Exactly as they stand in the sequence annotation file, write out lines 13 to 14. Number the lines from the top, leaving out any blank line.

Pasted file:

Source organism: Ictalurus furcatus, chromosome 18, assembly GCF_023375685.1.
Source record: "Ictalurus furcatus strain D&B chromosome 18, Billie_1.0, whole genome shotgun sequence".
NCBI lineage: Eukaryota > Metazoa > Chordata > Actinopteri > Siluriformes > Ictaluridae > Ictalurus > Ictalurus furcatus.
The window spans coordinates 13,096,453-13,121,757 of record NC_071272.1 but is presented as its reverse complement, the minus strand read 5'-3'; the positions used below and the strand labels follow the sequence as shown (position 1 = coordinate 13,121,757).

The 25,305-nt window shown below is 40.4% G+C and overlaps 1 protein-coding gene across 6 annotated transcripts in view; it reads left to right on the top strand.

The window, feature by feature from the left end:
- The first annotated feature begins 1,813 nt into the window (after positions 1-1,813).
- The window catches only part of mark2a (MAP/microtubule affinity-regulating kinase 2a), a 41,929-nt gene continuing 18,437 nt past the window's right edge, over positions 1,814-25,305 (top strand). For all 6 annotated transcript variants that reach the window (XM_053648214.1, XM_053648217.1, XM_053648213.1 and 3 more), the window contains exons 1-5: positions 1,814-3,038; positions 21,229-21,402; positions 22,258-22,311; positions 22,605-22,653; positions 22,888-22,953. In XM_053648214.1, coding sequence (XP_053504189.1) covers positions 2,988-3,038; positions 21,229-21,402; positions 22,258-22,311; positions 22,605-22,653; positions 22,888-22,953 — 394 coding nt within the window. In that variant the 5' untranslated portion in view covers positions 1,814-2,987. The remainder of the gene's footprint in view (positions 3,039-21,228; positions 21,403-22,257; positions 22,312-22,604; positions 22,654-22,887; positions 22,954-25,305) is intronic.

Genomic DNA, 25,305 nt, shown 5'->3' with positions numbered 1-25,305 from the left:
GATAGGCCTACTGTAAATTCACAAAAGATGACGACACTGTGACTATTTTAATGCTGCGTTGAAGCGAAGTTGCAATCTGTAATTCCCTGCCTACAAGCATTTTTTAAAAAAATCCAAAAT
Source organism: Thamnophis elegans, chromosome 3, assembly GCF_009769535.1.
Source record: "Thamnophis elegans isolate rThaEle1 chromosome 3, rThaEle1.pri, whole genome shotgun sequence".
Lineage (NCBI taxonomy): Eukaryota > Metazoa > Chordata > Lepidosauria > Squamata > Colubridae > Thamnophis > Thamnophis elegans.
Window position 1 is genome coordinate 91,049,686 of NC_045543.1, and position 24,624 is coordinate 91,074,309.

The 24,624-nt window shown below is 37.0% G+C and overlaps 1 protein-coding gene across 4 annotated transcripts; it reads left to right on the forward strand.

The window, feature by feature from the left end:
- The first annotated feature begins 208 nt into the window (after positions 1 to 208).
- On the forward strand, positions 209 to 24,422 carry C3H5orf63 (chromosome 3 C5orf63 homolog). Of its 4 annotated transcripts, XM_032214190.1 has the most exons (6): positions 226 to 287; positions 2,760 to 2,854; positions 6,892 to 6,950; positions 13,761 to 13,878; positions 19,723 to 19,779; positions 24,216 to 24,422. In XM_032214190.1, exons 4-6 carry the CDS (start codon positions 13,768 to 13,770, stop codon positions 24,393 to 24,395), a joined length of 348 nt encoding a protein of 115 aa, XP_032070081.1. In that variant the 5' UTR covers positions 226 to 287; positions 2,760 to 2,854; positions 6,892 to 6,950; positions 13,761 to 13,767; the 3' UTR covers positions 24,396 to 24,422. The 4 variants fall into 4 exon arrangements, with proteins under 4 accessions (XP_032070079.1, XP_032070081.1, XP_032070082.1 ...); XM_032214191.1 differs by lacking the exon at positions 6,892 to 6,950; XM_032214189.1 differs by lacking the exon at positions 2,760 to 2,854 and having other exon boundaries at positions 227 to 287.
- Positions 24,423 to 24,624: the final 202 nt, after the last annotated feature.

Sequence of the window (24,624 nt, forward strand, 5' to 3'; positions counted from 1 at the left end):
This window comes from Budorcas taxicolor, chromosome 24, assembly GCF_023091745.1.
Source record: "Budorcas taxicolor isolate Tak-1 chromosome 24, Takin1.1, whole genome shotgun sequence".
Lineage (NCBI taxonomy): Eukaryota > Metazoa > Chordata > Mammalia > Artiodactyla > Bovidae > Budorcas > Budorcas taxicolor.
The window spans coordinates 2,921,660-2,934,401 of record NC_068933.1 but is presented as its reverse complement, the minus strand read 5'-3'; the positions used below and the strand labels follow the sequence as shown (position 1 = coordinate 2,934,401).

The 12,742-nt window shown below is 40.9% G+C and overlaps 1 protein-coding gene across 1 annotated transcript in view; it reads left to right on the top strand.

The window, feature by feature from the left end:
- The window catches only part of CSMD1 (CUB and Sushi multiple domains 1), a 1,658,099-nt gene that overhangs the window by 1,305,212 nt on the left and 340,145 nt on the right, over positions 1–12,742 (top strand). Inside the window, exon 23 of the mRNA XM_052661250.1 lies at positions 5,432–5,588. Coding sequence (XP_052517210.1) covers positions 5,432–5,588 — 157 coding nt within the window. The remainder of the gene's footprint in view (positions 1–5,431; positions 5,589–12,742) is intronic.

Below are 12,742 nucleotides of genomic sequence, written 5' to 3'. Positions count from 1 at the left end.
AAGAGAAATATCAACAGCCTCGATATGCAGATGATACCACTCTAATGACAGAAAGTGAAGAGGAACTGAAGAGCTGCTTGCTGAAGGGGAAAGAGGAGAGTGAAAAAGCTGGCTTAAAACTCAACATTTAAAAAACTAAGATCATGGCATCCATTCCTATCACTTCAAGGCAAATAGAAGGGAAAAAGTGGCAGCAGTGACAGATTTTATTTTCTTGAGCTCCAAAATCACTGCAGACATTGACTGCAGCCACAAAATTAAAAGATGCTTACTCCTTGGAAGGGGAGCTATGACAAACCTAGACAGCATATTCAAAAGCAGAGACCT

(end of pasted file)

Lineage (NCBI taxonomy): Eukaryota > Metazoa > Chordata > Lepidosauria > Squamata > Colubridae > Thamnophis > Thamnophis elegans.
Window position 1 is genome coordinate 91,049,686 of NC_045543.1, and position 24,624 is coordinate 91,074,309.